oriental modem miracles to a practical
test and claims to bavj secured some
CharunlrUtlca of lha Zulu.
Of all the races of South Africa the
Zulus possess the strongest character
istics. They are of lino physique and
their mental endowments have been
universally testilled to as remarkable
They are full of a genial humor and
ready at repartee. They delight in ar
gument and display great rhetorical
force. They raise quibbles with a deft
ness that only falls short of art and
has often excited the comment that
they would eminently adorn the legal
profession. Of their language it has
been said that it is characterized by ex
treme refinement, and in its precision
of grammatical forms and facility for
making compound words it is scarcely
Inferior to the Greek.
To Sail Sixty .Vlib-8 au Hour.
A AVelsh engineer has prepared de
signs for a vessel which he claims will
attain a speed of GO miles au hour. His
proposed vessel is Hat bottomed, . 50
feet long, 50 feet in width, wedge
shaped at each end for 100 feet of her
length, with a displacement of some
H.OuO tons. Such a vessel, fitted with
10 paddle wheels, driving at 17'J revolu
tions a minute, this sanguine inventor
believes would be propelled through the
water at the rate of 00 miles an hour.
The feebler the patient the less dan
gerous it is to take chloroform.
sue- zing can be averted bv pressing
the upper lip against the teeth with the
forelinger, when the inclination will
For eczema use an ointment compos
ed of equal parts of tar ointment and
oxide of zinc ointment. Apply it twice
The London Lancet says that per
sons afllicted with Insomnia should not
go to either seashore or mountain, but
should seek quite inland resorts that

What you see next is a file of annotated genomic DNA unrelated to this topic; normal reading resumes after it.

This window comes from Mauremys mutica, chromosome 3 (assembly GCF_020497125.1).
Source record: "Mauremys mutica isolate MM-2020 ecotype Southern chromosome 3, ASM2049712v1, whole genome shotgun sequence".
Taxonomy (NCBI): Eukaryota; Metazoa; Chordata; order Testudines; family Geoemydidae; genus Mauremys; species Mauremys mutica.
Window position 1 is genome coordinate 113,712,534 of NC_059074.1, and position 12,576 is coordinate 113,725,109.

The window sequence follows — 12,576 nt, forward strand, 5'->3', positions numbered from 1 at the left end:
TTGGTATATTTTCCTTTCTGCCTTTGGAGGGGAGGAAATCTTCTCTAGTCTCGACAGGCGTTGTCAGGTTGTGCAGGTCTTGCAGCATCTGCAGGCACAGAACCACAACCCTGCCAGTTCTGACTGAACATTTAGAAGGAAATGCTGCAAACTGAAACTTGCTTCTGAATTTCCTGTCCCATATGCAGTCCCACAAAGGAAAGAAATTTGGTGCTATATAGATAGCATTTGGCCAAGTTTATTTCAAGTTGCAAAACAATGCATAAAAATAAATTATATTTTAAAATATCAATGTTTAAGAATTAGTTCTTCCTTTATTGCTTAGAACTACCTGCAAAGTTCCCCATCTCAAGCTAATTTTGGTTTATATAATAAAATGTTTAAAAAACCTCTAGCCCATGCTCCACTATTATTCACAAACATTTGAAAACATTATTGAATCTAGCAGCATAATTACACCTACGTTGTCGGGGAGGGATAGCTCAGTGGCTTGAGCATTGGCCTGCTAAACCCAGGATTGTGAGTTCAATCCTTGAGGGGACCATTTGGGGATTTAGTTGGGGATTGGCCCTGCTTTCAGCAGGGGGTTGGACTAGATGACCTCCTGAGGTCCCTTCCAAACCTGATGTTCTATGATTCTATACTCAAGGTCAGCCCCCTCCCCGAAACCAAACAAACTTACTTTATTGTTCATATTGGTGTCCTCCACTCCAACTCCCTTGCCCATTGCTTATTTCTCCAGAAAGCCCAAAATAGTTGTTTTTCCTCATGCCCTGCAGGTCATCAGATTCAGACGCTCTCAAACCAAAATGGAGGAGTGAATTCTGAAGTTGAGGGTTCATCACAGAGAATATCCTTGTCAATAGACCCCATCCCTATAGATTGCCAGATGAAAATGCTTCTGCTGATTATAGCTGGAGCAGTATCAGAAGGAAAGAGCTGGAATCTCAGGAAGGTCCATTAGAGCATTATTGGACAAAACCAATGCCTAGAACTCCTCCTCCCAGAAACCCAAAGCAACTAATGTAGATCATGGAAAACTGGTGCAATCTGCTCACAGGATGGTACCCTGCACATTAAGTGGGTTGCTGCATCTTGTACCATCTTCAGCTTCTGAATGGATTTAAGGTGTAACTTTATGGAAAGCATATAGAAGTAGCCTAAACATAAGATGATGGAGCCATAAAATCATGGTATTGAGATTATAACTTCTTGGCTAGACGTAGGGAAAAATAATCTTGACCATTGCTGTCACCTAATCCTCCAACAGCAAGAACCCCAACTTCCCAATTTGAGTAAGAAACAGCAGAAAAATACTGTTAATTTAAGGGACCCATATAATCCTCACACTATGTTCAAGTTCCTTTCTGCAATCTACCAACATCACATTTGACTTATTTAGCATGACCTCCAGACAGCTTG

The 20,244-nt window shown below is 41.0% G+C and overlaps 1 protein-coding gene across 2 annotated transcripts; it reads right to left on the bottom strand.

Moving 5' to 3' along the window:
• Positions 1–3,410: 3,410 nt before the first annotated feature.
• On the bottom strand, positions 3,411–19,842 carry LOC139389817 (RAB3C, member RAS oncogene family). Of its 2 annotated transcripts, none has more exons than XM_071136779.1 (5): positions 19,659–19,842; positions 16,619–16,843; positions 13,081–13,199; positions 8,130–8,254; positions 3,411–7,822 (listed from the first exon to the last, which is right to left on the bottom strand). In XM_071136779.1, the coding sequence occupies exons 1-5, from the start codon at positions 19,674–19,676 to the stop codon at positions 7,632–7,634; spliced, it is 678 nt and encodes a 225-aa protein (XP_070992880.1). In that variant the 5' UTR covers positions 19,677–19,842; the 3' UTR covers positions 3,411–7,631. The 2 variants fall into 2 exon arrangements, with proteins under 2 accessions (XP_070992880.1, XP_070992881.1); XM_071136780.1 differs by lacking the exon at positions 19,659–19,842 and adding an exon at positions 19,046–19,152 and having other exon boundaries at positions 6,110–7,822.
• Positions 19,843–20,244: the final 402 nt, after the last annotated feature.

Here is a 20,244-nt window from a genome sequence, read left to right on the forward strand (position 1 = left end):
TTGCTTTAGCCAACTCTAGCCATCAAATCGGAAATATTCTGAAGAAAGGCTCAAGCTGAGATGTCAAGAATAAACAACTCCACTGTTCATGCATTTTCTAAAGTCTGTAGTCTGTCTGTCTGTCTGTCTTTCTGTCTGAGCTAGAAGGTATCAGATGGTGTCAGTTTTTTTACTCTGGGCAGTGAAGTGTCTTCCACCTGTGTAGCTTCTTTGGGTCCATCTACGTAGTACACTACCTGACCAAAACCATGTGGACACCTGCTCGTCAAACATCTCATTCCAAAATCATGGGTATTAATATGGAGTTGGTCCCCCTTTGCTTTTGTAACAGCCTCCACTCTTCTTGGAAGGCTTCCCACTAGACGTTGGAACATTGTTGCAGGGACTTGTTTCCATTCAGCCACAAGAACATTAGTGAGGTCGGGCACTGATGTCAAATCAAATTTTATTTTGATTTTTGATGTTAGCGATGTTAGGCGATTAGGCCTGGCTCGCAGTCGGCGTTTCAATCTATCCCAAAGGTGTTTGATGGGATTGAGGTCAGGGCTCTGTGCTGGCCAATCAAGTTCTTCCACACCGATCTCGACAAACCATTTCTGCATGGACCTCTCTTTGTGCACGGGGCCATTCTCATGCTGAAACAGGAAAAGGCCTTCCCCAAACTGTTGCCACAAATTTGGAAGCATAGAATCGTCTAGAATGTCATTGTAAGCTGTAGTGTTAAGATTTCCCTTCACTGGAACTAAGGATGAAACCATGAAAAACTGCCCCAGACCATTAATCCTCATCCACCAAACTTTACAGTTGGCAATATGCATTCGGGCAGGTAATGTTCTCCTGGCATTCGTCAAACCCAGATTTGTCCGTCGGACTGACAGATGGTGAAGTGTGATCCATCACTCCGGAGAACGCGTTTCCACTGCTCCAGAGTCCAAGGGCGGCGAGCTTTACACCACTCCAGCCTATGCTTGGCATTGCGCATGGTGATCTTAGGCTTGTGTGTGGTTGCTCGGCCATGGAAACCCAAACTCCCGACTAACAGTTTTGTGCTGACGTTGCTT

are a few feet above the sea level.
The Isle of Man has no pawn shop.
Queen Victoria speaks ten languag
es. Glass blowing is represented on an
Egyptian monument dating 2,009 B. C.
In the space of one minute the poly
pus can change its form one hundred
It is a point of honor that Moorish
women never know their own ages.
They have no birthday celebrations.
Hall's Catarrh Cure
Is taken internally, Trice 75 ceut
I'rlzes tor ,.. il'u.'.-iittHil
An important caution to clubs has
been issued by the raiting board of the
L. A. W., clearly defining the nature of
the prizes that may be offered for com
petition. Any violation of the prize
list will at once bring about a suspen
sion, in class A the limit of value ia
SuO. Any design of a medal will be
allowed; also diplomas suitably in
scribed, any article or'silverware jewel
ry and all articles pertaining to the
cycle that can be used by the rider.
Forclasn B the limit is S150 and com
prises any reasonable character of a
prize that will not bring ridicule upon
Hhlloh's Consumption Cure Is sold on a guar
antee. It cures Incipient Consumption. It is ,
the best ('ouh Cure. i!5cents, SOoeiitsand $1.00.
Milk restores the taste which has be
come vitiated by coust.ant tasting of
different food. After much tasting the
cook would do well to take a drink of
milk and thus restore the accuracy of
To make a stove polish equal to the
best, shave up equal quantities of hard
soap and stove polish. Boil slowly
with enough soft water to dissolve it.
To use it, moisten with a little water
and rub on with a brush.
If a shirt bosom or any other article
has been scorched in ironing, lay it.
where the bright sunshine will fall di
rectly on it. It will take the color en
Alum and plaster of paris mixed
with water and used in liquid state
form a hard composition and a uselul
The Magic Toucli
You smile at the idna.
are a sull'erer from
But If you
And Indigestion, try a bottle, and
before you have laken half a dozen
doses, yon will think, and no d ubt
exclaim "That, just hits it!" 'That
parillct. soothins eltect
is a magic
touch ' Hood s
gently tones and strengthens the
stomach and digestive organs, in
vigorates the liver, creates a natural,
healthy desire for food, gives r
feshlng sleep. Get only Hood's.
Hood's PUlaare prompt and efflclant.
If. If, tl. Mo. SM--SB.
WHEN WKITINU TO AIyKlSy;
BlMM Wf JOU UK IH MfHUHnm